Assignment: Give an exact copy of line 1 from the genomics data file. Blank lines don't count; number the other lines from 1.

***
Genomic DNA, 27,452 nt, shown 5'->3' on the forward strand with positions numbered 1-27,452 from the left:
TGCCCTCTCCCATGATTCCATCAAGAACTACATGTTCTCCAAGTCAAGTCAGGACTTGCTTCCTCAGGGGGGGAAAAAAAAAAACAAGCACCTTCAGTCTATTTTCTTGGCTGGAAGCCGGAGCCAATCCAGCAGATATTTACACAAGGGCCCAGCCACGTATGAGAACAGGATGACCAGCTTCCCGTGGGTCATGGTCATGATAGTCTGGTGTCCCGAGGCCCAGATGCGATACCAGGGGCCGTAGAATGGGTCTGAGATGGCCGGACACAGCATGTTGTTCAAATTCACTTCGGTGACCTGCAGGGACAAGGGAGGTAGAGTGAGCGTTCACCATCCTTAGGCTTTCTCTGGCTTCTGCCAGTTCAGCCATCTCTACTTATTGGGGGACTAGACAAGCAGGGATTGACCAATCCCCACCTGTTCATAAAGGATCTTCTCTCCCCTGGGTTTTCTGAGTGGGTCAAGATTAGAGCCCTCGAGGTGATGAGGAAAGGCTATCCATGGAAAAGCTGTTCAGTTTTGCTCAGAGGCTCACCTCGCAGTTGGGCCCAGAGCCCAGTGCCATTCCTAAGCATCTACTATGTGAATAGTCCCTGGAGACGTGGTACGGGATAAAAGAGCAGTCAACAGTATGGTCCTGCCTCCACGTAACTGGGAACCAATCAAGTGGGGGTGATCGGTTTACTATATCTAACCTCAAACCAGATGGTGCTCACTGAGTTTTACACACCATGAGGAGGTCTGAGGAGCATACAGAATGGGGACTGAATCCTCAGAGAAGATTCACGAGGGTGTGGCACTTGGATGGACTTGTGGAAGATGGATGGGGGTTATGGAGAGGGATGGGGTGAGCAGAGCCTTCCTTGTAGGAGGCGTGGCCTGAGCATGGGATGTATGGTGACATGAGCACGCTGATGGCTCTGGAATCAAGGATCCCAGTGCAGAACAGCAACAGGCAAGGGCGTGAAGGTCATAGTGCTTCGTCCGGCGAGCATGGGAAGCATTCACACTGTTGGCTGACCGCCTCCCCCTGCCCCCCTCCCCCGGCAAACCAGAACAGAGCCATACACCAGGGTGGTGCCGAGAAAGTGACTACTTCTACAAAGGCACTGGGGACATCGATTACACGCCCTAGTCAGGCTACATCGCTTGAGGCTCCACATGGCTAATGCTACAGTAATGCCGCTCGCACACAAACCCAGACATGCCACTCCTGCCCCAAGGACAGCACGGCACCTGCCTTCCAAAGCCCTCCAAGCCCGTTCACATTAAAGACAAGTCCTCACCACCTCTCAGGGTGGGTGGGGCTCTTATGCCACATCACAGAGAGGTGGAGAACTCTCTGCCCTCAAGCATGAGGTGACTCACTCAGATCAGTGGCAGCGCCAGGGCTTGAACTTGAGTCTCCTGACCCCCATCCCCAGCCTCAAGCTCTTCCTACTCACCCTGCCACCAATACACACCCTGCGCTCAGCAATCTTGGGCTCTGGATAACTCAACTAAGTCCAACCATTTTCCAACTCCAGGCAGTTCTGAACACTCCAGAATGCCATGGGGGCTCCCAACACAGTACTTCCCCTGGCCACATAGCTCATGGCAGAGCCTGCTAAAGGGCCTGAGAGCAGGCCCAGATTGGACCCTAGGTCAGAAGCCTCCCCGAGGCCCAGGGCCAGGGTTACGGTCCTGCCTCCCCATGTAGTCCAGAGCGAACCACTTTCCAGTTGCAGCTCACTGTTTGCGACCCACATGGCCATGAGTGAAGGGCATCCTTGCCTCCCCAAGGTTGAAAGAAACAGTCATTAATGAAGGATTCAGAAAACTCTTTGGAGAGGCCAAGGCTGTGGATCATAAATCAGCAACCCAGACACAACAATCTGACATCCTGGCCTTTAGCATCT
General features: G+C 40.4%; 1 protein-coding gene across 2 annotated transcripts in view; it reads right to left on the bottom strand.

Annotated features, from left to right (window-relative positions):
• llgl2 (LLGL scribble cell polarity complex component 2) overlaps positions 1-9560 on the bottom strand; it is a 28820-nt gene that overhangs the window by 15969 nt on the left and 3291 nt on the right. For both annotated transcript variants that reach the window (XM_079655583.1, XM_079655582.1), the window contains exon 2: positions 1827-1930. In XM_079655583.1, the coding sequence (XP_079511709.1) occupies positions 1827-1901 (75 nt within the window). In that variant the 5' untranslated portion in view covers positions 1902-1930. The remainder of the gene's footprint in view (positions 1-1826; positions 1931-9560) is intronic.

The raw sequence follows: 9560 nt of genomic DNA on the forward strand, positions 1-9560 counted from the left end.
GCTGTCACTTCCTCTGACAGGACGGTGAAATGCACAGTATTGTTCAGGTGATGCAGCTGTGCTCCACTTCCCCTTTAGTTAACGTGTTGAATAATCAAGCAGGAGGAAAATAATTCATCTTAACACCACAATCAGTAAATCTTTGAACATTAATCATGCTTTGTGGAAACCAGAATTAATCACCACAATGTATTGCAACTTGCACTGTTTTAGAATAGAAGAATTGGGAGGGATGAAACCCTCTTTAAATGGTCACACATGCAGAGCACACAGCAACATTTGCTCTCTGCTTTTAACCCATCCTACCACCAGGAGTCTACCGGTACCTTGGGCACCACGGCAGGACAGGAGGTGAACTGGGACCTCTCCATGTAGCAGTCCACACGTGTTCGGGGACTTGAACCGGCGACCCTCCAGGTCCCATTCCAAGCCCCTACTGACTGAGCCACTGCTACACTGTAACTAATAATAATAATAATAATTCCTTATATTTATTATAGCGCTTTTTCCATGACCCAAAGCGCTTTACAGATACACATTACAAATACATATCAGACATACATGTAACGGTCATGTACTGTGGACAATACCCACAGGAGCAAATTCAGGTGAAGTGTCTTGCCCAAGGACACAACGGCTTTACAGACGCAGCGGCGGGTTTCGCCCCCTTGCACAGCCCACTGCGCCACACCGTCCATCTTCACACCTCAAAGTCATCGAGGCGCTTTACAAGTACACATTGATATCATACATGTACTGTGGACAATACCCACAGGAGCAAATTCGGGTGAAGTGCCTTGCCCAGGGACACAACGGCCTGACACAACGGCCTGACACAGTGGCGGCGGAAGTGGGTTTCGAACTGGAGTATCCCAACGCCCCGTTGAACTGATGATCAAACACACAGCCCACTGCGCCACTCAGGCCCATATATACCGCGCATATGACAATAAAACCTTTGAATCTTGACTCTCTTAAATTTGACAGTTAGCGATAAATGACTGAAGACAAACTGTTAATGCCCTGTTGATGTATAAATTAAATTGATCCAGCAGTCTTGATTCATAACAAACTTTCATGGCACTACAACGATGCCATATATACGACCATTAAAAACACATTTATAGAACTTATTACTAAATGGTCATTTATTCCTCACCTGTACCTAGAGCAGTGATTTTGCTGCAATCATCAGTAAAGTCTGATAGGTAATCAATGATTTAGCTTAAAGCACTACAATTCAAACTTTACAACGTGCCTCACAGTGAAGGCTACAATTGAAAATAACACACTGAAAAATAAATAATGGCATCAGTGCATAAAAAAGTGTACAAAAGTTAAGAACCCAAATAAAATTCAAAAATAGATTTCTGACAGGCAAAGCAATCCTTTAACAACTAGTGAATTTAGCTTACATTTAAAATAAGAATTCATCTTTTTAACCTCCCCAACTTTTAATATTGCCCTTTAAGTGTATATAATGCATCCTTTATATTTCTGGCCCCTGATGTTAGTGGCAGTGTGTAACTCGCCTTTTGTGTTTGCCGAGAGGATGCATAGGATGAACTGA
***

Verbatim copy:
Genomic DNA, 27,452 nt, shown 5'->3' on the forward strand with positions numbered 1-27,452 from the left: